Salcombe 2011

Salcombe Guide

Salcombe Harbour provides a stunning, natural haven for nature and humans alike. Birds flock here in thousands and the estuary supports a wealth of plant and fish life, some of which is extremely rare. The region's warm (almost Mediterranean) climate enables many species of plant to flourish here, even if they are found nowhere else in the United Kingdom. Dolphins and basking sharks are just some of the frequent visitors to the estuary waters, which also form one of the UK's most popular ports for yachtsmen.

The town itself is highly popular with all, boasting many high-quality shops, restaurants and cafes as well as quick access to beautiful beaches through the ferry links to East Portlemouth and South Sands.

The town's main street (Fore Street) runs parallel to the waters edge, frequently sending alleyways out up the steep hillside to the rest of Salcombe, or to small quays dotted along the estuary foreshore. The street is narrow, the buildings seeming almost to fight for space! As well as the wonderful cafes and boutiques lining the main street, don't forget to check out the alleyways, featuring small jewellery stores and galleries.
 
Island Street is the other main street in the town, and is linked to Fore Street by a wide waterside pathway, with superb views across the Estuary. Island Street provides a home for the many boatyards of Salcombe. Here, Salcombe Dairy produce their famous and delicious ice cream in Salcombe, as sold at many outlets along Fore Street. High-Quality chocolate is also produced by the town's two chocolate companies.

Many Sailing schools also operate from the town, and there are several boat hire shops dotted around Salcombe if you feel the need to take to the water. Of these, the The Island Cruising Club (ICC) is the most famous, mainly for its base, Egremont, an Ex-Mersey ferry now moored permanently just out of sight up the estuary. From here, quality sailing tuition and holidays are provided for all ages and the ferry now has numerous facilities such as a Bar.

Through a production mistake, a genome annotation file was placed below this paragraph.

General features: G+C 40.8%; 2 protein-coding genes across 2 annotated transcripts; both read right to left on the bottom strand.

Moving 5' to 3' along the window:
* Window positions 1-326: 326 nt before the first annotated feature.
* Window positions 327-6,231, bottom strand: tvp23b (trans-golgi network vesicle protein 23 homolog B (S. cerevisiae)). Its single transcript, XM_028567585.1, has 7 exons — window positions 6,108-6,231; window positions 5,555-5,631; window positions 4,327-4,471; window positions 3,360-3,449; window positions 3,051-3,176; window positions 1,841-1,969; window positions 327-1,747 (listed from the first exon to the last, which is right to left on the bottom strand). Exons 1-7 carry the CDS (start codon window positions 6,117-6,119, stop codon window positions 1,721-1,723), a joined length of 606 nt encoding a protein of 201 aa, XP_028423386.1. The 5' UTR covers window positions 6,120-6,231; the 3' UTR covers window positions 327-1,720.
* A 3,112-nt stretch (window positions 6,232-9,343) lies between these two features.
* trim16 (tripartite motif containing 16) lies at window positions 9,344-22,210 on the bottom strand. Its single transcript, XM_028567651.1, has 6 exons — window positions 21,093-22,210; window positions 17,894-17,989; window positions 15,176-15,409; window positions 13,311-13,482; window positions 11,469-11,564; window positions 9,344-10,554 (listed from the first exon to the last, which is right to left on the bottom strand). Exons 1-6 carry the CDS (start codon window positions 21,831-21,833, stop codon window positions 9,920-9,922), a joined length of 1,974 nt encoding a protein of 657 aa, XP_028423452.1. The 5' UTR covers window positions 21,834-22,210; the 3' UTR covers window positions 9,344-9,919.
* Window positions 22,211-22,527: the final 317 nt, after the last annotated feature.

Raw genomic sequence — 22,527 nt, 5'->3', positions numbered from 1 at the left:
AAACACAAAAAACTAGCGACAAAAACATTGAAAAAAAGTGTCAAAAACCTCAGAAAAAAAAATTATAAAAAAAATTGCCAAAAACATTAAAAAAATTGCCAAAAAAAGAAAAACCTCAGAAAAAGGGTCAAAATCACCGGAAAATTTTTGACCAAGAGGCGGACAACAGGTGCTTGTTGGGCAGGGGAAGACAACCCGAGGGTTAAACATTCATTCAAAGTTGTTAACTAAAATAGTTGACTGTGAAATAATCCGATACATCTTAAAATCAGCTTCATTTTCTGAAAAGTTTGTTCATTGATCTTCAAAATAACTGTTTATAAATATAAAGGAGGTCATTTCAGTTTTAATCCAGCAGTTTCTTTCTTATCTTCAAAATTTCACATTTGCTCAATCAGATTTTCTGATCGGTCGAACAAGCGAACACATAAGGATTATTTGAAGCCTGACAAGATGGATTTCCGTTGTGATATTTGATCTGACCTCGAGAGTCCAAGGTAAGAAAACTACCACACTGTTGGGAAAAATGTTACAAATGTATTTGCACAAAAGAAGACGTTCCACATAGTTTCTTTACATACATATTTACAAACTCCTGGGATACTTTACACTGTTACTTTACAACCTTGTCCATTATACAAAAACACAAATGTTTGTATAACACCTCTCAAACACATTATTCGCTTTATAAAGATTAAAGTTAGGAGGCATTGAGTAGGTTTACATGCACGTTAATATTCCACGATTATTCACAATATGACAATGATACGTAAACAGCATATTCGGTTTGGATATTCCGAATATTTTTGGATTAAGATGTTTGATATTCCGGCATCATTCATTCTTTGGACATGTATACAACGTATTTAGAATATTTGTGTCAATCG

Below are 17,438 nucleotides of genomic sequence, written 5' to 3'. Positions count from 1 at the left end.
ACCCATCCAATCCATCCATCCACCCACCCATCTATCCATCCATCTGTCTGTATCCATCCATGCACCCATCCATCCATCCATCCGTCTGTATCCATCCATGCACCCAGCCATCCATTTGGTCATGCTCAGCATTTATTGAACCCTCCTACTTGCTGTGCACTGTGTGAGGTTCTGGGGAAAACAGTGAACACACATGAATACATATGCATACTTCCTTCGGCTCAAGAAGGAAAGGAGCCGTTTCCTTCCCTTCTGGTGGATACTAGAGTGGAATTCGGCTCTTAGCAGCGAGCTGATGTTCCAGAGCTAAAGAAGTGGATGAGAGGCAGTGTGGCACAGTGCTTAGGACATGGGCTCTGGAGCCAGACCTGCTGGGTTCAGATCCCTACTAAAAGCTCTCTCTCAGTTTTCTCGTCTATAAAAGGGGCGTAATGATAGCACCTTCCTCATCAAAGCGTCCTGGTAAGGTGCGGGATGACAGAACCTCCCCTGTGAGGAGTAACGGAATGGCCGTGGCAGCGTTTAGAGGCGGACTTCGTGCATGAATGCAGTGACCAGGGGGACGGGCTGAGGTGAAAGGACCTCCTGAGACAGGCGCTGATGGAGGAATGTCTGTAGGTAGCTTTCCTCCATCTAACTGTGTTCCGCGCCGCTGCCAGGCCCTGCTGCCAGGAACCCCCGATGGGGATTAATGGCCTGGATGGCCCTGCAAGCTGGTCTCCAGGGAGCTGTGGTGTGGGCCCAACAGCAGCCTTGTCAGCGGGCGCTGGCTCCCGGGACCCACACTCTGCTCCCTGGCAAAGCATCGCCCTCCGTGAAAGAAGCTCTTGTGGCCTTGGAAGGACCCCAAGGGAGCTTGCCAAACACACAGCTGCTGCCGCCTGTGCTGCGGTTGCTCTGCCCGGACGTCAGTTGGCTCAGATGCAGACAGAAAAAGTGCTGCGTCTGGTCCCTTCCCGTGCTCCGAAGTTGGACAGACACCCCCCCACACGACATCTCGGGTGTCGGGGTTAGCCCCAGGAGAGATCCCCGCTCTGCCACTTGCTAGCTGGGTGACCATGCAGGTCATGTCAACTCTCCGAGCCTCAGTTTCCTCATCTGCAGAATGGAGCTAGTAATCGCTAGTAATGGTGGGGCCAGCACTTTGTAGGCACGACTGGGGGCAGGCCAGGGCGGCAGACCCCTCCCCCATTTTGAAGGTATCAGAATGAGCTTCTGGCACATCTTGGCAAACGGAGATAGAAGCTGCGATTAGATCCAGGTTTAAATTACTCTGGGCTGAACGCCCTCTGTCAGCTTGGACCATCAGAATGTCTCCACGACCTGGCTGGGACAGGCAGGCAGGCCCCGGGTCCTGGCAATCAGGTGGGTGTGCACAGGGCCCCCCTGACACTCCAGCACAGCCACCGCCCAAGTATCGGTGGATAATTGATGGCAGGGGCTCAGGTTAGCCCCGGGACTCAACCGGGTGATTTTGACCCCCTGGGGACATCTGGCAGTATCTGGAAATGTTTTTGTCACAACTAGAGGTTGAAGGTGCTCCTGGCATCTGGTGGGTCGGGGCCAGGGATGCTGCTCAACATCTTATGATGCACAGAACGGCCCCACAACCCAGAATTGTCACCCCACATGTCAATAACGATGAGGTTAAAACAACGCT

Two beaches, South and North Sands are to the South of Salcombe, linked by road or regular passenger ferry to Salcombe Town. There are many facilities at each beach including Cafes, Boat Hire and Hotels. Overbecks house and Garden lies high above the beaches on the cliffs above Salcombe Bar. In summer the garden is a stunning sub-tropical rainbow of scents and sights, and the amazing backdrop of the Salcombe Estuary completes the picture. The house is partly open to the public in the form of a small museum and cafe. The rest of it makes up the Salcombe Youth Hostel.

On the Eastern Side of the estuary is East Portlemouth and its many small coves which line the foreshore, looking out on the clear, aquamarine waters of the Salcombe Estuary. The best way to acess these beaches is by passenger ferry from Salcombe - there is parking on this side of the estuary, but it is very limited, as is the capacity of the road leading to it! A ferry also runs to Kingsbridge in high season.

The coastline to the East and West of the harbour mouth gives breathtaking views, and there are numerous secluded coves and pretty beaches, such as Sunny Cove and Gara to the East and Starehole to the West. Circular walks can be completed on both sides of the estuary.

funny picturesfunny imagesfunny photosfunny animal picturesfunny dog picturesfunny cat picturesfunny gifsreally funny picturesfunny christmas picturesfunny picture quotes

Advertise with Us




Devon Web Design | Dartmouth Devon